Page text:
Rules Index

Chapter 10: Game Mastering / Running Modes of Play / Downtime

Longer Periods of Downtime

Source Core Rulebook pg. 501
Running downtime during a long time off—like several weeks, months, or even years—can be more challenging. However, it’s also an opportunity for the characters to progress toward long-term plans rather than worrying about day-to-day activities. Because so much time is involved, characters don’t roll a check for each day. Instead, they deal with a few special events, average out the rest of the downtime, and pay for their cost of living.


Source Core Rulebook pg. 501
After the characters state what they want to achieve in their downtime, select a few standout events for each of them—usually one event for a period of a week or a month, or four events for a year or longer. These events should be tailored to each character and their goals, and they can serve as hooks for adventures or plot development.

Though the following examples of downtime events all involve Earning Income, you can use them to spark ideas for other activities. A character using Perform to Earn Income could produce a commanding performance of a new play for visiting nobility. Someone using Crafting might get a lucrative commission to craft a special item. A character with Lore might have to research a difficult problem that needs a quick response.

PCs who want to do things that don’t correspond to a specific downtime activity should still experience downtime events; you just choose the relevant skill and DC. For example, if a character intends to build their own library to house their books on magic, you might decide setting the foundation and organizing the library once construction is finished are major events. The first could be a Crafting check, and the second an Arcana or Library Lore check.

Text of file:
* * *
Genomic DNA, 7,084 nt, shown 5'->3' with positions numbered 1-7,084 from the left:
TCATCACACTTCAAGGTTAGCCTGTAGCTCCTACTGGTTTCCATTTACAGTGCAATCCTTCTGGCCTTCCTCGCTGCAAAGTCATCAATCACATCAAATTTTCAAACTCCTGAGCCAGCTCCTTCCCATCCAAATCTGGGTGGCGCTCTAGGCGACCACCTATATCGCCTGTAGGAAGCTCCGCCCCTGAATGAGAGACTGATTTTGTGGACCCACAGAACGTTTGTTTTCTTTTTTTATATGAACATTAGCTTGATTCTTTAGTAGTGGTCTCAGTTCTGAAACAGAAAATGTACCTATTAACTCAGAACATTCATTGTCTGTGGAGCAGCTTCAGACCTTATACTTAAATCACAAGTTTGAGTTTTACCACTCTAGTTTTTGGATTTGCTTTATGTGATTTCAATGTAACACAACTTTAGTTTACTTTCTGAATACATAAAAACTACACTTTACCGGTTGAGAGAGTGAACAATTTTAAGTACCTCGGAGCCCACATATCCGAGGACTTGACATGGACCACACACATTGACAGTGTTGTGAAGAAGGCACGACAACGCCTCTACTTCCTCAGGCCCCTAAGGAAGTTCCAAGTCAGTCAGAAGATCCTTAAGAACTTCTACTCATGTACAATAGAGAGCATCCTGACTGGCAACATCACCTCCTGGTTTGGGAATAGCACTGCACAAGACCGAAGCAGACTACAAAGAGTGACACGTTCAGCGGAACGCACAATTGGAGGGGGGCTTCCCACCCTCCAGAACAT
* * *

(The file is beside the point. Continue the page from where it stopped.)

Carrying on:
Average Progress

Source Core Rulebook pg. 501
For long periods of downtime, you might not want to roll for every week, or even every month. Instead, set the level for one task using the lowest level the character can reliably find in the place where they spend their downtime (see Difficulty Classes on page 503 for more on setting task levels). If the character fails this check, you might allow them to try again after a week (or a month, if you’re dealing with years of downtime). Don’t allow them to roll again if they succeeded but want to try for a critical success, unless they do something in the story of the game that you think makes it reasonable to allow a new roll.

The events you include during a long stretch of downtime should typically feature higher-level tasks than the baseline. For instance, a character Earning Income with Sailing Lore for 4 months might work at a port doing 1st-level tasks most of the time, but have 1 week of 3rd-level tasks to account for busy periods. You’ll normally have the player roll once for the time they spent at 1st-level tasks and once for the week of 3rd-level tasks.